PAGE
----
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About Esophageal Cancer: Symptoms, Treatments, Cures and Research

What are the symptoms and treatments of esophageal cancer? Typical symptoms of esophageal cancer include painful or difficult swallowing and weight loss. Standard treatments for this type of cancer are radiation therapy, surgery, chemotherapy, chemoradiation therapy, laser therapy, electrocoagulation and immunotherapy.

This guide is based on information from the National Cancer Institute (NCI), the U.S. government’s principal agency for cancer research, and will cover the typical and rare symptoms of esophageal cancer along with stomach cancer symptoms. The guide also outlines:

Lastly, you’ll have the most common questions about esophageal cancer answered.

Esophageal Cancer Symptoms

Unfortunately, when one experiences symptoms from esophageal cancer, in most cases, the disease has likely progressed to later stages. The typical symptoms of this cancer type include:

Stomach or gastric cancer symptoms are also similar to esophageal cancer, which include problems swallowing, weight loss, indigestion and stomach discomfort.

Esophageal Cancer Treatments

Treatments for this type of cancer are surgery, radiation therapy, chemotherapy, chemoradiation therapy, laser therapy, electrocoagulation and immunotherapy. New types of treatment such as targeted therapy are being tested in clinical trials. Targeted therapy uses drugs or other substances to target and attack cancer cells. Usually, targeted therapies are less harmful than chemotherapy or radiation therapy. Patients have special nutritional needs during esophageal cancer treatments.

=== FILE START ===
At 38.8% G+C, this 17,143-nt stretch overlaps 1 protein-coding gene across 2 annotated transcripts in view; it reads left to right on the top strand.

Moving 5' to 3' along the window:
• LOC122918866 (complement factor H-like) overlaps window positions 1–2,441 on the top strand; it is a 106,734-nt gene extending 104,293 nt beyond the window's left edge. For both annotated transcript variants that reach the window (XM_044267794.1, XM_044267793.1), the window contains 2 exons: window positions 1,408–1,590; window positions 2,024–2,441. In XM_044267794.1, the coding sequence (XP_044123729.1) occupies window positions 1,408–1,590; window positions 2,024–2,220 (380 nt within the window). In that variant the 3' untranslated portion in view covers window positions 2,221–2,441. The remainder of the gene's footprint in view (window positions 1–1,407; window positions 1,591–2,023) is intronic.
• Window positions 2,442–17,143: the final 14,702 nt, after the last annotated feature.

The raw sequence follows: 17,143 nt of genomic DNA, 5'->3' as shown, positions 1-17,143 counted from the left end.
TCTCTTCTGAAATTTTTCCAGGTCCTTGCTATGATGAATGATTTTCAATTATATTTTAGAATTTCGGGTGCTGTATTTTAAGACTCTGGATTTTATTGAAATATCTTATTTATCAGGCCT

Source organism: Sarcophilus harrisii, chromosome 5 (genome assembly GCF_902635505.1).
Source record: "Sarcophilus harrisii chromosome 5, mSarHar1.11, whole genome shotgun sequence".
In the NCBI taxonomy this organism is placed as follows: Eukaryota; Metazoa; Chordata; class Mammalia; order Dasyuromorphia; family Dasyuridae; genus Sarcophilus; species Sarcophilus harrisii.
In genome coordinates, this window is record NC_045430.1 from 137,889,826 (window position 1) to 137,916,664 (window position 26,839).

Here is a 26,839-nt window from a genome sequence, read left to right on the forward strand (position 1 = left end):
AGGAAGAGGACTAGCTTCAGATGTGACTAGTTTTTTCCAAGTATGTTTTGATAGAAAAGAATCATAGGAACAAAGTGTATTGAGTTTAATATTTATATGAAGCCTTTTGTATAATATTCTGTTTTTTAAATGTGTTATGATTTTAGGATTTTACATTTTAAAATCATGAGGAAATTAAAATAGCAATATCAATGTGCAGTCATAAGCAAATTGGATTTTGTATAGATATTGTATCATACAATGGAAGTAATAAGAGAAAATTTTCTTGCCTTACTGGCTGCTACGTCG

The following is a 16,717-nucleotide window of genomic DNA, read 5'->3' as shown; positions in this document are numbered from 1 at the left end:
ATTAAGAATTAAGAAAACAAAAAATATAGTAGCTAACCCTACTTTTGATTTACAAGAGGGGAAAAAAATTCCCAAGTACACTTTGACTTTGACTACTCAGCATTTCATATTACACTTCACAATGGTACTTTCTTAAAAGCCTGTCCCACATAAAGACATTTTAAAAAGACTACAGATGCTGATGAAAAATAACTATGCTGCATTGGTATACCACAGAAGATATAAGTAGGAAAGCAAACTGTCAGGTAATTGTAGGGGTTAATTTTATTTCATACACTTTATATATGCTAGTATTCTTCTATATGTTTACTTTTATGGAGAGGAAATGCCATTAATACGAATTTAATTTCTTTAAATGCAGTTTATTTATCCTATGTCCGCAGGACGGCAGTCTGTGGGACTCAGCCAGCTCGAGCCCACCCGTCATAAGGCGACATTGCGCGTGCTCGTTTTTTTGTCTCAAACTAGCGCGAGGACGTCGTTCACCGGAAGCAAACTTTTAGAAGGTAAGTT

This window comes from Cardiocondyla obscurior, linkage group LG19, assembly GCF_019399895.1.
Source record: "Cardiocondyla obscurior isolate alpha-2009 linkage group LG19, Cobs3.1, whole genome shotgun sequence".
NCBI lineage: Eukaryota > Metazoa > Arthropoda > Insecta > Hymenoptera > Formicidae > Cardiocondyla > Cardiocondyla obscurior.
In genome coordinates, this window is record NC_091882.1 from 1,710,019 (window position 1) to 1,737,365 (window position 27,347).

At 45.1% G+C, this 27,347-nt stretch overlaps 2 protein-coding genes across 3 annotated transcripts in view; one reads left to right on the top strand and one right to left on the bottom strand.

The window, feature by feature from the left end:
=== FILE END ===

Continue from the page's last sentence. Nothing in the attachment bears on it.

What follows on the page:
Surgery is the most common treatment for esophageal cancer. In early-stage cancer, part of the esophagus tissue can be removed by endoscopic resection. Patients can also have an esophagectomy where a portion of the esophagus is removed and the stomach is re-connected to the remaining esophagus.

Radiation therapy targets cancer cells by using high-energy X-rays or radiation beams to keep them from growing. This type of treatment can be customized to each patient depending on the type and stage of the cancer being treated.

Chemotherapy involves very strong drugs that kill cancerous cells and can prevent them from coming back. Chemoradiation therapy combines chemotherapy and radiation therapy to increase the effects of both.

Laser therapy is a cancer treatment that uses a laser beam to kill cancer cells. Electrocoagulation is the use of an electric current to kill cancer cells. Immunotherapy is a treatment that uses the patient’s immune system to fight cancer.

Is There an Esophageal
Cancer Cure?

Unfortunately, esophageal cancer is usually diagnosed in later stages when symptoms start appearing. While there are treatments available for esophageal cancer, the five-year relative survival rate of esophageal cancer is only 20.6 percent. Patients diagnosed early have a better likelihood of long-term survival.

A possible cure often starts with surgery, which is most successful in people whose cancer did not spread outside the esophagus. Surgery may involve removing part of or all of the esophagus along with the tumor. However, when the cancer spreads to other parts of the body, a cure is very rare for patients.

A stomach cancer cure, which is a cancer type also known as gastric cancer, has a five-year survival rate of 33.3 percent. In most cases, stomach cancers are cured only when diagnosed in the early stages.

A gastric cancer cure is most likely in people diagnosed with stage 1A stomach cancer.

Esophageal Cancer
Survival Rates

The five-year survival rate of patients with localized esophageal cancer is 47.3 percent, which is part of the earliest stages. Those with regional esophageal cancer have a five-year survival rate of 26.3 percent. Patients with distant esophageal cancer, which means it has metastasized to other parts of the body, have a five-year survival rate of only 5.7 percent.